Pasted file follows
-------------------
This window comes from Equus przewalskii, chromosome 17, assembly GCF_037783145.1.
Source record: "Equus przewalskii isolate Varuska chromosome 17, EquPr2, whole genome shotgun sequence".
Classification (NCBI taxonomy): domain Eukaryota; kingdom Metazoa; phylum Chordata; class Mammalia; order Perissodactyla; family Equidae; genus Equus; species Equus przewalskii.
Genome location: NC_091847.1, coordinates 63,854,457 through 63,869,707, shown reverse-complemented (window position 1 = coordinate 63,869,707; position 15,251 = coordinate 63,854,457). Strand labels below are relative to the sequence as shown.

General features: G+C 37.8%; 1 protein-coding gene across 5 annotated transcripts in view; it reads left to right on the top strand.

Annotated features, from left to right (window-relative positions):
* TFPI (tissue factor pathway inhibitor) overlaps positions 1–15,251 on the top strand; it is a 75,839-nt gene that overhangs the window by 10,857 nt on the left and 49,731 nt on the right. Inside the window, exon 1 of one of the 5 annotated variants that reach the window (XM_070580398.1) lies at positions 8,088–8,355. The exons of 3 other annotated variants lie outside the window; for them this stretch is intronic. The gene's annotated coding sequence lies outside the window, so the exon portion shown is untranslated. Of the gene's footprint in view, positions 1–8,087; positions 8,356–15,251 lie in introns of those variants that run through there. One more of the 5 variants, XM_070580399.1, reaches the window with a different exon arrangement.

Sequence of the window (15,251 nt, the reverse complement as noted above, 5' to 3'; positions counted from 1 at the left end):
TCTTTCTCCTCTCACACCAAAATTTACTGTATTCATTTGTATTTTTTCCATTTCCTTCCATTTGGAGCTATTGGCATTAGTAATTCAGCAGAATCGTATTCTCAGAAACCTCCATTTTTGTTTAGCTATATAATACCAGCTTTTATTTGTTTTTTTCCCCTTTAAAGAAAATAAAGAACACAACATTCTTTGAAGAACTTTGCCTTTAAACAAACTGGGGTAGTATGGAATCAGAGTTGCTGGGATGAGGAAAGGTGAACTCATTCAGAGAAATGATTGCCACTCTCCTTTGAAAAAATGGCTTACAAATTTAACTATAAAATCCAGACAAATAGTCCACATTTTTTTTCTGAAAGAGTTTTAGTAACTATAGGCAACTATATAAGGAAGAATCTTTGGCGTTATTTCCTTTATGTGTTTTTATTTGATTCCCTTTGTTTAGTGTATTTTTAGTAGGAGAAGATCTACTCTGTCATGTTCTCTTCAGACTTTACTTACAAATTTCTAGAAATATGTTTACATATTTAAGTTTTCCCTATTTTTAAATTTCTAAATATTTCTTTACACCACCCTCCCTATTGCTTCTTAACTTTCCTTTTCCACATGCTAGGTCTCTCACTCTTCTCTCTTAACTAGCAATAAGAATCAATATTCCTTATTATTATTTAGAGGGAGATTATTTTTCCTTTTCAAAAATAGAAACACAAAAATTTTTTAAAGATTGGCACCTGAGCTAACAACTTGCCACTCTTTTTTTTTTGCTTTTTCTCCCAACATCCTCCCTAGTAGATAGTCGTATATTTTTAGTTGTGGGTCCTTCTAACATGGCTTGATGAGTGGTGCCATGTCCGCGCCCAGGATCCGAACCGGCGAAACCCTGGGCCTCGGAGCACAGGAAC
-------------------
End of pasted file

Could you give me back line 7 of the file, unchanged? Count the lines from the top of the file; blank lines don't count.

* TFPI (tissue factor pathway inhibitor) overlaps positions 1–15,251 on the top strand; it is a 75,839-nt gene that overhangs the window by 10,857 nt on the left and 49,731 nt on the right. Inside the window, exon 1 of one of the 5 annotated variants that reach the window (XM_070580398.1) lies at positions 8,088–8,355. The exons of 3 other annotated variants lie outside the window; for them this stretch is intronic. The gene's annotated coding sequence lies outside the window, so the exon portion shown is untranslated. Of the gene's footprint in view, positions 1–8,087; positions 8,356–15,251 lie in introns of those variants that run through there. One more of the 5 variants, XM_070580399.1, reaches the window with a different exon arrangement.